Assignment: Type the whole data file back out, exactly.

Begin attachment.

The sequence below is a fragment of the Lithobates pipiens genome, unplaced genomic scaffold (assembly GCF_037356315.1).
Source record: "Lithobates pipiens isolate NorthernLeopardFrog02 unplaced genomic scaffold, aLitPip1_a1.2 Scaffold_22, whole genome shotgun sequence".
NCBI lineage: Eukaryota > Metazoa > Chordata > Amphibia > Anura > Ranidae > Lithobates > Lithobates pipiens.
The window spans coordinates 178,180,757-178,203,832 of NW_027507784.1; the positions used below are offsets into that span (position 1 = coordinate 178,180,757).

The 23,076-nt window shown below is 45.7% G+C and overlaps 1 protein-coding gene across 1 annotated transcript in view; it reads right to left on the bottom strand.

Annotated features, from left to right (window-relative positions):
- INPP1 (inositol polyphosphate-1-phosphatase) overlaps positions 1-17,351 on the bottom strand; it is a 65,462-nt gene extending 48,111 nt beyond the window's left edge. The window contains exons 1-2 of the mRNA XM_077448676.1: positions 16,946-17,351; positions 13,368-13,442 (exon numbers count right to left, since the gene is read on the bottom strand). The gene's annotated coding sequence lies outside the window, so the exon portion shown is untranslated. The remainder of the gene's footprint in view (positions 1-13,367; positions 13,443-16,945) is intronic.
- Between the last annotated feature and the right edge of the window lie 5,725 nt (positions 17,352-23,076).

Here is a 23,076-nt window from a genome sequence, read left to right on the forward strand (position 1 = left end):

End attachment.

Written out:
The sequence below is a fragment of the Lithobates pipiens genome, unplaced genomic scaffold (assembly GCF_037356315.1).
Source record: "Lithobates pipiens isolate NorthernLeopardFrog02 unplaced genomic scaffold, aLitPip1_a1.2 Scaffold_22, whole genome shotgun sequence".
NCBI lineage: Eukaryota > Metazoa > Chordata > Amphibia > Anura > Ranidae > Lithobates > Lithobates pipiens.
The window spans coordinates 178,180,757-178,203,832 of NW_027507784.1; the positions used below are offsets into that span (position 1 = coordinate 178,180,757).

The 23,076-nt window shown below is 45.7% G+C and overlaps 1 protein-coding gene across 1 annotated transcript in view; it reads right to left on the bottom strand.

Annotated features, from left to right (window-relative positions):
- INPP1 (inositol polyphosphate-1-phosphatase) overlaps positions 1-17,351 on the bottom strand; it is a 65,462-nt gene extending 48,111 nt beyond the window's left edge. The window contains exons 1-2 of the mRNA XM_077448676.1: positions 16,946-17,351; positions 13,368-13,442 (exon numbers count right to left, since the gene is read on the bottom strand). The gene's annotated coding sequence lies outside the window, so the exon portion shown is untranslated. The remainder of the gene's footprint in view (positions 1-13,367; positions 13,443-16,945) is intronic.
- Between the last annotated feature and the right edge of the window lie 5,725 nt (positions 17,352-23,076).

Here is a 23,076-nt window from a genome sequence, read left to right on the forward strand (position 1 = left end):